Cambridge Audio DacMagic XS
About the size of a small box of wooden matches, the Cambridge DacMagic XS is one of the smallest and lightest portable DACs reviewer Steven Stone has seen. It measures approximately 2 1/8″ by 1 1/8″ by 3/8″ and weighs under 4 oz. On one end you’ll find a micro-USB input and on the other end is a 3.5mm stereo output. Although it doesn’t handle every audio format, and isn’t DSD-capable, the DacMagic XS delivers a lot of functionality and sonic goodness for under $200. For audiophiles looking for a road-warrior-worthy DAC that will be at home hooked up to any computer, portable, or desktop, and successfully drive most headphones, the Cambridge Audio DacMagic XS DAC is a savvy and very affordable option.
AudioQuest DragonFly Black and DragonFly Red
AudioQuest practically invented the low-cost, high-performance USB DAC in stick form with the original DragonFly. It was a massive success. But these two new models greatly improve on the sound of the original, and the $99 Black version comes at a lower price, to boot. The Black is smoother than the original, with more extended bass. Although both DACs sound superb and are amazing values, the Red at $199 delivers striking sonic quality, with exceptional transparency, resolution, timbral realism, and wide dynamics. Add AudioQuest’s $49 JitterBug USB isolation device to either and take the performance up another notch. The Red with a JitterBug is good enough to use as a front end in a budget high-end home-based system. Recent production adds MQA rendering; older units can easily be updated.
Ideon Audio 3R USB Renaissance
This inexpensive device simply takes in an audio signal from a computer via USB and outputs a cleaner USB signal to your DAC. The “3R” in the model name refers to the device’s three functions: “redrive,” “reclock,” and “re-generate.” The Ideon 3R USB Renaissance will step up the sound quality heard through the USB outputs of most rendering computers, and at a very affordable price.
Resonessence Labs Herus
The Canadian-made Resonessence Labs Herus is one of the most flexible USB-powered DACs in sample- and bit-rate capabilities. This lipstick-sized unit supports PCM up to 352.8/24 as well as DSD64, DSD 128, and DXD files. So, regardless of how you like your high-resolution files, the Herus will play them. Machined out of a solid block of aluminum, the Herus measures 2.5″ x 1.25″ by 0.75″ and weighs less than a pair of CD jewel cases. On native DSD128 sources, it offered a level of sound quality that rivaled that of any DSD DAC Steven Stone has heard, regardless of price.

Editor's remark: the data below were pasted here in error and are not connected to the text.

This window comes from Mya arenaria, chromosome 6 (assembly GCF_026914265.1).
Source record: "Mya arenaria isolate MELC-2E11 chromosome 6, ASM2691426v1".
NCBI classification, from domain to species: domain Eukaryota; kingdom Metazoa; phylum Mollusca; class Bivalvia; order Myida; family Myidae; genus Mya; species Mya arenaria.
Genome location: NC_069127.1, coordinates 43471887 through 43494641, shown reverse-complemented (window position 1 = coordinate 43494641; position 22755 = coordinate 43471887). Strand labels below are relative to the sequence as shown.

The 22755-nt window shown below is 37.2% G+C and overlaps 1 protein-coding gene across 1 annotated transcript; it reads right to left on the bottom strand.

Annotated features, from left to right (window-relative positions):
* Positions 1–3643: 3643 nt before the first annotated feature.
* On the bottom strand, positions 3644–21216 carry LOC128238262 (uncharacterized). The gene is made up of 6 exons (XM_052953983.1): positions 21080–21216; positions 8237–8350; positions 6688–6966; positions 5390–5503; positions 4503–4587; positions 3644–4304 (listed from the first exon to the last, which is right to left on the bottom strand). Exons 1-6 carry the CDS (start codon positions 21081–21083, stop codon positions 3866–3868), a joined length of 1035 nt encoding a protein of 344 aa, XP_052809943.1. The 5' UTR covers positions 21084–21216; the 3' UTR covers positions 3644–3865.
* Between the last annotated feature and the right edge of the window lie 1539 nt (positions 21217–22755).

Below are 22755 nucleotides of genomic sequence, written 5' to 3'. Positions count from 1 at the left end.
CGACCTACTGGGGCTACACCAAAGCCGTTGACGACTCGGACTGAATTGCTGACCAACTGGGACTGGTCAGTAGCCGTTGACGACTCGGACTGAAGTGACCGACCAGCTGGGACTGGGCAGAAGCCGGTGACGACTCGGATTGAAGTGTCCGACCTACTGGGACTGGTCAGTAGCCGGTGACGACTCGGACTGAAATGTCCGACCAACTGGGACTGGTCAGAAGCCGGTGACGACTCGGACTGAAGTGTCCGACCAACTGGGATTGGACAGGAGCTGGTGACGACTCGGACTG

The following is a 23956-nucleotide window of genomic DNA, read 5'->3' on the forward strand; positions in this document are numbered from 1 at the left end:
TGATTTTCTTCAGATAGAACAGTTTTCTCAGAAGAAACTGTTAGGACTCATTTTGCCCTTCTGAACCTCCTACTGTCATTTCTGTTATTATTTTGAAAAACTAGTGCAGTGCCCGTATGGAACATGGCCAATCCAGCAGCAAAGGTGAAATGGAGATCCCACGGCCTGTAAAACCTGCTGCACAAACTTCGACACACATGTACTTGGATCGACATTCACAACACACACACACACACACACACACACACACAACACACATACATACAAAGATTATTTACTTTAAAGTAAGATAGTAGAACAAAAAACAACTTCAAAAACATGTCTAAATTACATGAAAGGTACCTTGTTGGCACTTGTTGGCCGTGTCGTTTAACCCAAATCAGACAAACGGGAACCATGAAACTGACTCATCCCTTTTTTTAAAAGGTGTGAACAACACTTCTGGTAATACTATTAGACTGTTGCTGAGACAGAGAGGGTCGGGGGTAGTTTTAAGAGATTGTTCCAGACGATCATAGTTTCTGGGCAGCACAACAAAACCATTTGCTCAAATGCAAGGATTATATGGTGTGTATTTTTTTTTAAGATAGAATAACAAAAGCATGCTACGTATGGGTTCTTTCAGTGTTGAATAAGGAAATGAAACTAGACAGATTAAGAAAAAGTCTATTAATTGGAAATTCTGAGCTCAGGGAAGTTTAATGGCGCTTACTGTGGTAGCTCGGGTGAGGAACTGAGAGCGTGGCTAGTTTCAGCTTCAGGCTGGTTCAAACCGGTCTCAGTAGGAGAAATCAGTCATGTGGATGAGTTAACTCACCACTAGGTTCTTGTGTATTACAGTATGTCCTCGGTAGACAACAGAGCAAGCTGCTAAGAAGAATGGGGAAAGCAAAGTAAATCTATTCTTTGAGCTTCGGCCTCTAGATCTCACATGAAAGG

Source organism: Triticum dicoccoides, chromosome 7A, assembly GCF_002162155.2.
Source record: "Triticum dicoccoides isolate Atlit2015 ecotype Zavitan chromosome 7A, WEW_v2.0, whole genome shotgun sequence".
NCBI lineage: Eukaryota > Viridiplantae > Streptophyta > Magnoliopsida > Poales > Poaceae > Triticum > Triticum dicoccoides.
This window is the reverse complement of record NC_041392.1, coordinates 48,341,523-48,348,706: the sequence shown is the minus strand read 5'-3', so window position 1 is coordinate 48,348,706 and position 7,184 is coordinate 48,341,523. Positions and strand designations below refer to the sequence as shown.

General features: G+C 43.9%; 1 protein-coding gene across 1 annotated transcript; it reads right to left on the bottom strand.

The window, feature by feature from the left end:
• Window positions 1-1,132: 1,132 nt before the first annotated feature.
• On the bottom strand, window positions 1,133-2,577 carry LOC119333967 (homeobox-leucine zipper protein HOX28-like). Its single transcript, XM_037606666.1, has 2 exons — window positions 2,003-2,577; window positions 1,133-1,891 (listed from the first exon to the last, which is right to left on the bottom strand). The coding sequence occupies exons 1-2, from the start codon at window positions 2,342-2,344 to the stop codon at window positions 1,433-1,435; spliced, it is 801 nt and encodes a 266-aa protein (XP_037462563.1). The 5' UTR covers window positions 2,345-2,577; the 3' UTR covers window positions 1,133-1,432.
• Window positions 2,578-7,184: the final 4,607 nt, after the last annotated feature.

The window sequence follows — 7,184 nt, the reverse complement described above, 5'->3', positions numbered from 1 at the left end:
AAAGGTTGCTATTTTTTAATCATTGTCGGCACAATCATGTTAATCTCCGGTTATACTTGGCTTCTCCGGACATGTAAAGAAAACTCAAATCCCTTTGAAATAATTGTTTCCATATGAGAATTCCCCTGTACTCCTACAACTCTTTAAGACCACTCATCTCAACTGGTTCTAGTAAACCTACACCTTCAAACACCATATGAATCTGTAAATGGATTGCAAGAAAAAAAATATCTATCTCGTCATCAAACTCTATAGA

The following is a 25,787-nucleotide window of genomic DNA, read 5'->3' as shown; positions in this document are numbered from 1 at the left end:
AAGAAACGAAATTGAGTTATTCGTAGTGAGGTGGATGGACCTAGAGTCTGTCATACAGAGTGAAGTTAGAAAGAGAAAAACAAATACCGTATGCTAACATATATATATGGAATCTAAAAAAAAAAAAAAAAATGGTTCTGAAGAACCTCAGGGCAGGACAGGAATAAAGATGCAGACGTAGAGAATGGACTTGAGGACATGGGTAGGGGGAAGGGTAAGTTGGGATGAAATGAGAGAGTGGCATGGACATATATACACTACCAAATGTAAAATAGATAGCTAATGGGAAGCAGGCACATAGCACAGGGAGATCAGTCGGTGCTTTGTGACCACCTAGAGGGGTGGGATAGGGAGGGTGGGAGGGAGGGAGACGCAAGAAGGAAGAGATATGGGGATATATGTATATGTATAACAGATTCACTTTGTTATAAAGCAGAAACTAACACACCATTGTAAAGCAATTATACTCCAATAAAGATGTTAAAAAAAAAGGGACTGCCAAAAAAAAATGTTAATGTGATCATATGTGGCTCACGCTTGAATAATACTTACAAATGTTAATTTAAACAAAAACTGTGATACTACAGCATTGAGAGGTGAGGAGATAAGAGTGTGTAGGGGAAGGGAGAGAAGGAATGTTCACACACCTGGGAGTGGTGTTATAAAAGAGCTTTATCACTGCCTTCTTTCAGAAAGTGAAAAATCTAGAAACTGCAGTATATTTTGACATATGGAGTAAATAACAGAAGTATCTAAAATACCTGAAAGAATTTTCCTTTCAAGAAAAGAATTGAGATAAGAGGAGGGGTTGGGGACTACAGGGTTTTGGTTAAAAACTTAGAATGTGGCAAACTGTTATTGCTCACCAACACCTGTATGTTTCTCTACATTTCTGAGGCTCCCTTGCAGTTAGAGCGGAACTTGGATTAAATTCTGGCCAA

More than a DAC, the DAC-9 can serve as a system controller, since it has several digital inputs, an analog line-level input, balanced and unbalanced outputs on XLR and RCA jacks, and most importantly, a remote control. It provides 99 volume settings in 0.5dB increments—impressive at any price. DSD decoding up to DSD256 is becoming pretty standard via asynchronous USB inputs. The DAC-9 played back all non-MQA formats at their rated speeds with no problem at all. It sounded very smooth and pleasant, and presented a wide soundstage. In reviewer Vade Forrester’s opinion, this is the best value in the NuPrime 9 series gear.
If you’re in need of a high-quality DAC capable of PCM audio up to 192kHz/24-bit at an affordable price (and who isn’t?), Rotel has designed a DAC capable of producing audiophile-quality sound at big-box-store prices. With six digital inputs, including USB, coax, and optical, plus the ability to stream Bluetooth audio from your favorite portable devices, the Rotel RDD-1580 is a DAC that will blow you away without blowing the budget.
Wyred 4 Sound DAC-2v2
$2299 ($1500 for SE boards)
The Wyred 4 Sound DAC-2 combines a rich feature set with remarkable performance at a price that makes it hard to beat. Its overall sound has a solidity and weight that are both arresting and involving. While SS hasn’t heard every available DAC in its price range, he has yet to hear any USB DAC under $2500 that outperforms the Wyred 4 Sound. Factor in the basic DAC-2’s 192kHz high-resolution capabilities, small upcharge for DSD support, and the ability to convert to SE anytime you wish via built-in circuit-board upgradability, and you have a DAC that will remain au courant long enough to make it a savvy and satisfying purchase, regardless of how much more you can afford to spend.